Fire rainbows are gorgeously awesome despite the fact that they are neither fire nor rainbows. In fact, they’re made from the OPPOSITE of fire and rainbows — namely ice and plain ol’ clouds. But they’re really beautiful and if you’ve never heard of ’em, prepare to fall in wonder-love.
The less metal/more accurate name for this phenomenon is the “circumhorizontal arc”; they’re only called “fire rainbows” because it sounds way more badass than “circumhorizontal arc” and because they look like rainbow-colored flames when the light fragments through cirrus clouds. But seriously, “circumhorizontal arc”? Get a branding expert, natural phenomena.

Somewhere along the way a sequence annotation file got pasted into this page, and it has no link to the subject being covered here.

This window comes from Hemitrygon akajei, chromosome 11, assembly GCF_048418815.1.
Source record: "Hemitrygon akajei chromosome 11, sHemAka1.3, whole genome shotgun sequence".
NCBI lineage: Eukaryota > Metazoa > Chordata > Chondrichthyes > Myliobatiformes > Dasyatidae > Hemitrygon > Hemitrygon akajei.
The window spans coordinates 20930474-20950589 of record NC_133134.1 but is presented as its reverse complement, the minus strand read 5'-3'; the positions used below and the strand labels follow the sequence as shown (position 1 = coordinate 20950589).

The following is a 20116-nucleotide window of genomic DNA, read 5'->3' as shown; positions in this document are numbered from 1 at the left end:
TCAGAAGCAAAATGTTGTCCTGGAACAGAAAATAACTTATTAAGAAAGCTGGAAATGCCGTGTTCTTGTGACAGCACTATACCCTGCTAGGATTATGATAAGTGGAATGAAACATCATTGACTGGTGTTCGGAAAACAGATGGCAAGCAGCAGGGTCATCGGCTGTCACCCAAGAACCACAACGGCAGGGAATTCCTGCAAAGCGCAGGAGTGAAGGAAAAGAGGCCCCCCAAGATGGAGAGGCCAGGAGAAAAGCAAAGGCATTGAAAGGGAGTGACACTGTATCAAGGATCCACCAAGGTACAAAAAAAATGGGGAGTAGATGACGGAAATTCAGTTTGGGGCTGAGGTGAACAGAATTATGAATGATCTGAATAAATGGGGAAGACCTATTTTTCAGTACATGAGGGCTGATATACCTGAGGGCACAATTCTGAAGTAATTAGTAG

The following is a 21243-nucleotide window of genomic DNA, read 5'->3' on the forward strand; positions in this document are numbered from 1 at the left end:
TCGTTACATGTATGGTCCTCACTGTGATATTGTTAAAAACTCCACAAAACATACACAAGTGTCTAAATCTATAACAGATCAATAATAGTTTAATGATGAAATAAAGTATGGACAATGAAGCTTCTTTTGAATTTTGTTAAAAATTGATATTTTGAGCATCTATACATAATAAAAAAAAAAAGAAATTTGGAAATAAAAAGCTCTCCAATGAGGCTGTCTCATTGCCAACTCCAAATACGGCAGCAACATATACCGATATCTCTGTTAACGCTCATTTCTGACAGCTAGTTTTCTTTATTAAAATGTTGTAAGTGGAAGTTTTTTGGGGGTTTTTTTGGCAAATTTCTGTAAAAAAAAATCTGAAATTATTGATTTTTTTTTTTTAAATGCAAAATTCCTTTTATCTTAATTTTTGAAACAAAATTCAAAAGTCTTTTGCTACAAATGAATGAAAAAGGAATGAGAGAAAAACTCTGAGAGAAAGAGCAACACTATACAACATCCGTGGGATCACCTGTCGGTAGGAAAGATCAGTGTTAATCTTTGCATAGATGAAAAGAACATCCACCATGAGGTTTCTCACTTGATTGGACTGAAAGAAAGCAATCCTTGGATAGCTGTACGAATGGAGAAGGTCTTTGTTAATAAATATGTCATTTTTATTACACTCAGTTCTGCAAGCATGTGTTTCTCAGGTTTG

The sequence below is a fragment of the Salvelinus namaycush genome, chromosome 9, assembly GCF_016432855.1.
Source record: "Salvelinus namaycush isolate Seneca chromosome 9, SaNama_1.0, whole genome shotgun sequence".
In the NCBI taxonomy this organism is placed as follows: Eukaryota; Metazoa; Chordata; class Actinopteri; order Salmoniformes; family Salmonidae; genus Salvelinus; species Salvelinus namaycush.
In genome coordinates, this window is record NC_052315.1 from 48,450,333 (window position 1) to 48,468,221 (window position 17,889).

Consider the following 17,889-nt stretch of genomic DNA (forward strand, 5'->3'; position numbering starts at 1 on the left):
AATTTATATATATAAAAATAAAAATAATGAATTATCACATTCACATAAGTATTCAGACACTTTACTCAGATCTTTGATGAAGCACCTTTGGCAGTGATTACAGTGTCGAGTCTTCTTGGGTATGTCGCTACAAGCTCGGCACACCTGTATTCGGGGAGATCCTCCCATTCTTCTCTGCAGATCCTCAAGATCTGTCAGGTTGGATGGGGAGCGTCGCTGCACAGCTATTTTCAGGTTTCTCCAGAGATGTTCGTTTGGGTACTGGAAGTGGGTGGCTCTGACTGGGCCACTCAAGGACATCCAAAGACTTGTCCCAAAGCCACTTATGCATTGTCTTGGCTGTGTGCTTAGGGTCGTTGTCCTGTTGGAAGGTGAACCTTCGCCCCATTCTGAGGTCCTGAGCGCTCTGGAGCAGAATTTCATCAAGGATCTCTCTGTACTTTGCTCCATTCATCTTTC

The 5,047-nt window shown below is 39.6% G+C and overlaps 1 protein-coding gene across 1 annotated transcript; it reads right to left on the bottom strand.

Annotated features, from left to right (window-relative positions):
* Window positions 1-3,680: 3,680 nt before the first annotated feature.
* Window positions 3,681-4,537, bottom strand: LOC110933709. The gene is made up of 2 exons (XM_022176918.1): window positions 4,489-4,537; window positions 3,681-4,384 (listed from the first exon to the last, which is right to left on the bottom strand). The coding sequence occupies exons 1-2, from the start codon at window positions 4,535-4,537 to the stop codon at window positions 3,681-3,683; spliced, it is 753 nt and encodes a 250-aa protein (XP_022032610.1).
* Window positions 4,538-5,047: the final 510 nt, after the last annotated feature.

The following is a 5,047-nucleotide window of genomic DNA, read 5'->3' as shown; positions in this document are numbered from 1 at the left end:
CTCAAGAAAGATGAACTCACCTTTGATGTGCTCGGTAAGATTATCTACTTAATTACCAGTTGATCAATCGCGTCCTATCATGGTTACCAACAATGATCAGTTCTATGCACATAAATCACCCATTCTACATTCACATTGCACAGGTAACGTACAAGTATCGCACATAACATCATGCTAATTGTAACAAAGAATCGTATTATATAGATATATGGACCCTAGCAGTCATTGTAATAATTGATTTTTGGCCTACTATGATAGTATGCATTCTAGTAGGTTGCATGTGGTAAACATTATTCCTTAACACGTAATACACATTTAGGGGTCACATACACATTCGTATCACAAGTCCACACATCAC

Fire rainbows occur when sunlight passes through ice crystals in our atmosphere, splitting up the frequencies of light into different prismatic colors. Sounds simple, but this only happens when the sun is very high up in the sky — at least 58 degrees from the horizon. Your location determines how often you see them; if you live north of the 55°N latitude line (or south of the 55°S line), you’re going to miss out (way to choose a place to live, sucker). Likewise, the closer to the equator you get, the more likely you are to see them.
Regardless of whether or not you get to see them in the wild, you can dig these wonderful photos!